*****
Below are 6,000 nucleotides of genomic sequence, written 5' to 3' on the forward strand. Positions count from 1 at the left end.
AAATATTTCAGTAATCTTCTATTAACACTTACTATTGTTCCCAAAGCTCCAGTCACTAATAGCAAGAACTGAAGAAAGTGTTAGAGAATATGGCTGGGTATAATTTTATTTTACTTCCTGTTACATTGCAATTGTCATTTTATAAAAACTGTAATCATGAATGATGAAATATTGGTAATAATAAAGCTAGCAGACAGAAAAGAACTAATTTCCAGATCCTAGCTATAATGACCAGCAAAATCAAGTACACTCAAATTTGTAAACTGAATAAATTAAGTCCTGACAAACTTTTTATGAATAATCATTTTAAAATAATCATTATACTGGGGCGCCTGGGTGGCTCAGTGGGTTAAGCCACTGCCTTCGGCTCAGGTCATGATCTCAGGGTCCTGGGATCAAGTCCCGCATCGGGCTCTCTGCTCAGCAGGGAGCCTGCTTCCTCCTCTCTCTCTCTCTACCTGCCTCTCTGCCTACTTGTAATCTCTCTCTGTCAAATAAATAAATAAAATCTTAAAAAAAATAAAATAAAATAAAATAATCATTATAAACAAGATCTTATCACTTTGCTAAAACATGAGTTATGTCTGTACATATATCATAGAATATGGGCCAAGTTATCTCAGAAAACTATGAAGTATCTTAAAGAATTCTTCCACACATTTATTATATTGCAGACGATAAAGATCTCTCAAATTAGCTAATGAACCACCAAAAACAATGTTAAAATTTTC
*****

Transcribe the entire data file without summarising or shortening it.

Below are 6,000 nucleotides of genomic sequence, written 5' to 3' on the forward strand. Positions count from 1 at the left end.
AAATATTTCAGTAATCTTCTATTAACACTTACTATTGTTCCCAAAGCTCCAGTCACTAATAGCAAGAACTGAAGAAAGTGTTAGAGAATATGGCTGGGTATAATTTTATTTTACTTCCTGTTACATTGCAATTGTCATTTTATAAAAACTGTAATCATGAATGATGAAATATTGGTAATAATAAAGCTAGCAGACAGAAAAGAACTAATTTCCAGATCCTAGCTATAATGACCAGCAAAATCAAGTACACTCAAATTTGTAAACTGAATAAATTAAGTCCTGACAAACTTTTTATGAATAATCATTTTAAAATAATCATTATACTGGGGCGCCTGGGTGGCTCAGTGGGTTAAGCCACTGCCTTCGGCTCAGGTCATGATCTCAGGGTCCTGGGATCAAGTCCCGCATCGGGCTCTCTGCTCAGCAGGGAGCCTGCTTCCTCCTCTCTCTCTCTCTACCTGCCTCTCTGCCTACTTGTAATCTCTCTCTGTCAAATAAATAAATAAAATCTTAAAAAAAATAAAATAAAATAAAATAATCATTATAAACAAGATCTTATCACTTTGCTAAAACATGAGTTATGTCTGTACATATATCATAGAATATGGGCCAAGTTATCTCAGAAAACTATGAAGTATCTTAAAGAATTCTTCCACACATTTATTATATTGCAGACGATAAAGATCTCTCAAATTAGCTAATGAACCACCAAAAACAATGTTAAAATTTTC